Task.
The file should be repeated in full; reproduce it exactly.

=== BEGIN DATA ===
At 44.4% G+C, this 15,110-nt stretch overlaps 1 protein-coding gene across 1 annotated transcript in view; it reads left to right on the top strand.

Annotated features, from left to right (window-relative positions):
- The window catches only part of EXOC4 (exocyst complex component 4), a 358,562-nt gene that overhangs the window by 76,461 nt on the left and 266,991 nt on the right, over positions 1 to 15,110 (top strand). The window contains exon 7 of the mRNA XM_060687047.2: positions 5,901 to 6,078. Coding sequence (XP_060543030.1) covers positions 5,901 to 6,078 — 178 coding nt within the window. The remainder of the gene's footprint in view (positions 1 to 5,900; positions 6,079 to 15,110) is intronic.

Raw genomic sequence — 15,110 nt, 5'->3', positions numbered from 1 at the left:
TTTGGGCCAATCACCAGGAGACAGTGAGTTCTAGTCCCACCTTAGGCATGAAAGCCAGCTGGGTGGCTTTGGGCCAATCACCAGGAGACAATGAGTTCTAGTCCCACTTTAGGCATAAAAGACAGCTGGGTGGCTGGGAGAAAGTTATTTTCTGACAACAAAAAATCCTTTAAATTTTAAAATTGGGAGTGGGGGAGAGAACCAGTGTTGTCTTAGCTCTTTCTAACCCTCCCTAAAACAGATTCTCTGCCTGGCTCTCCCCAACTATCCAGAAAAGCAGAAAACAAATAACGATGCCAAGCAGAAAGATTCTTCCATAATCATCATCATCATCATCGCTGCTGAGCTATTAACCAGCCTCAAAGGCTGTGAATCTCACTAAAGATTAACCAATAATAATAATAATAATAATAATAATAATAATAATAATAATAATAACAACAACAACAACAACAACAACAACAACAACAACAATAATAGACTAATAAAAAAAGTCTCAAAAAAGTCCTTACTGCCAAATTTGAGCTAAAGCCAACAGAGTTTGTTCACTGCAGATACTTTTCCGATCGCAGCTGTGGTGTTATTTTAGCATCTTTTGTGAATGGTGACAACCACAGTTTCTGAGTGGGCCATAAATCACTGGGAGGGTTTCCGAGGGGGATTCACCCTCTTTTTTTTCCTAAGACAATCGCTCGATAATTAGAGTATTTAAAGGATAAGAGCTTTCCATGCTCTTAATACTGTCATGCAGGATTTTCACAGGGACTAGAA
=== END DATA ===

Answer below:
At 44.4% G+C, this 15,110-nt stretch overlaps 1 protein-coding gene across 1 annotated transcript in view; it reads left to right on the top strand.

Annotated features, from left to right (window-relative positions):
- The window catches only part of EXOC4 (exocyst complex component 4), a 358,562-nt gene that overhangs the window by 76,461 nt on the left and 266,991 nt on the right, over positions 1 to 15,110 (top strand). The window contains exon 7 of the mRNA XM_060687047.2: positions 5,901 to 6,078. Coding sequence (XP_060543030.1) covers positions 5,901 to 6,078 — 178 coding nt within the window. The remainder of the gene's footprint in view (positions 1 to 5,900; positions 6,079 to 15,110) is intronic.

Raw genomic sequence — 15,110 nt, 5'->3', positions numbered from 1 at the left:
TTTGGGCCAATCACCAGGAGACAGTGAGTTCTAGTCCCACCTTAGGCATGAAAGCCAGCTGGGTGGCTTTGGGCCAATCACCAGGAGACAATGAGTTCTAGTCCCACTTTAGGCATAAAAGACAGCTGGGTGGCTGGGAGAAAGTTATTTTCTGACAACAAAAAATCCTTTAAATTTTAAAATTGGGAGTGGGGGAGAGAACCAGTGTTGTCTTAGCTCTTTCTAACCCTCCCTAAAACAGATTCTCTGCCTGGCTCTCCCCAACTATCCAGAAAAGCAGAAAACAAATAACGATGCCAAGCAGAAAGATTCTTCCATAATCATCATCATCATCATCGCTGCTGAGCTATTAACCAGCCTCAAAGGCTGTGAATCTCACTAAAGATTAACCAATAATAATAATAATAATAATAATAATAATAATAATAATAATAATAACAACAACAACAACAACAACAACAACAACAACAACAATAATAGACTAATAAAAAAAGTCTCAAAAAAGTCCTTACTGCCAAATTTGAGCTAAAGCCAACAGAGTTTGTTCACTGCAGATACTTTTCCGATCGCAGCTGTGGTGTTATTTTAGCATCTTTTGTGAATGGTGACAACCACAGTTTCTGAGTGGGCCATAAATCACTGGGAGGGTTTCCGAGGGGGATTCACCCTCTTTTTTTTCCTAAGACAATCGCTCGATAATTAGAGTATTTAAAGGATAAGAGCTTTCCATGCTCTTAATACTGTCATGCAGGATTTTCACAGGGACTAGAA